By: Jack MacNamara, Staff Writer
According to John Hopkins and George Washington Universities, they have discovered potentially new evidence that suggest defective forms of HIV are creating proteins that are interacting with a person’s immune system which then makes it think that a patient may have more HIV in their bodies than they actually do.
The proteins that are released by defective HIV are monitored by specific T-cells called cytotoxic T-Cells. And while scientists previously thought defective HIV was harmless, research now suggests otherwise.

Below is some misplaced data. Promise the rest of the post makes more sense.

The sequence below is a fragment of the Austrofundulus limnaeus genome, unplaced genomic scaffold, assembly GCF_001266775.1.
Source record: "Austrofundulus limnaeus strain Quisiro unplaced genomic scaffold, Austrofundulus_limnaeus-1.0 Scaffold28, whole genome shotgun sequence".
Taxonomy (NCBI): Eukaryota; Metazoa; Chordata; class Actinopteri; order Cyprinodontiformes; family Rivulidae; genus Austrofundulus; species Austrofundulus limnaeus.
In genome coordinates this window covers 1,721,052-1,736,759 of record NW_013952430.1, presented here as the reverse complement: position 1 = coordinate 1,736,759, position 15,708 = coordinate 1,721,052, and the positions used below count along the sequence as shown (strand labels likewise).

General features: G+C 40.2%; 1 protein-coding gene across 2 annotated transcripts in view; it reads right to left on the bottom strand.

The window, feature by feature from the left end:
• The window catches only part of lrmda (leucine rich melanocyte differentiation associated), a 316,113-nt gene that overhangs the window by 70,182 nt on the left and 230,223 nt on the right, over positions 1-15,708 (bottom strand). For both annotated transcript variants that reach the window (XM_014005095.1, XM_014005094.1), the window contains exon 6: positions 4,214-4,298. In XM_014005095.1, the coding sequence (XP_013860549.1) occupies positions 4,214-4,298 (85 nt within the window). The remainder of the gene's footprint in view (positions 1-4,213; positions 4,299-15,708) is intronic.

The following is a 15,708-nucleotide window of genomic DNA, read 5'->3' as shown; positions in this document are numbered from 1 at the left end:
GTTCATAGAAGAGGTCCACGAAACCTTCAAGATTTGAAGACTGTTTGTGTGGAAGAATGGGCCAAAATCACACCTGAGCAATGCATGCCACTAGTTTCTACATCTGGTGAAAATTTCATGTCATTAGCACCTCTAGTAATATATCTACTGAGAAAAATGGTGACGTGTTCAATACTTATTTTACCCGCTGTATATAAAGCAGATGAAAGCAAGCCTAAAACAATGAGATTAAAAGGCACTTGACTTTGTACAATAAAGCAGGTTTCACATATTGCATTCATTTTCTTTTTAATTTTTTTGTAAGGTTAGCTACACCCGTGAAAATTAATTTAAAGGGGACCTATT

According to the study published in Cell Host and Microbe, while defective HIV proviruses cannot create functional (and by that we mean infectious) HIV once they’re defective, they create a specific subset called “hyper mutated” HIV proviruses, which then births new types of proteins.
From there, the cytotoxic T-cells mistakenly recognize these proteins as HIV, even though they’re simply a result of defective HIV proviruses. Our immune system then starts to think it’s becoming infected by more HIV cells than are actually present. [Read the Full Report on HIVPlusMag]
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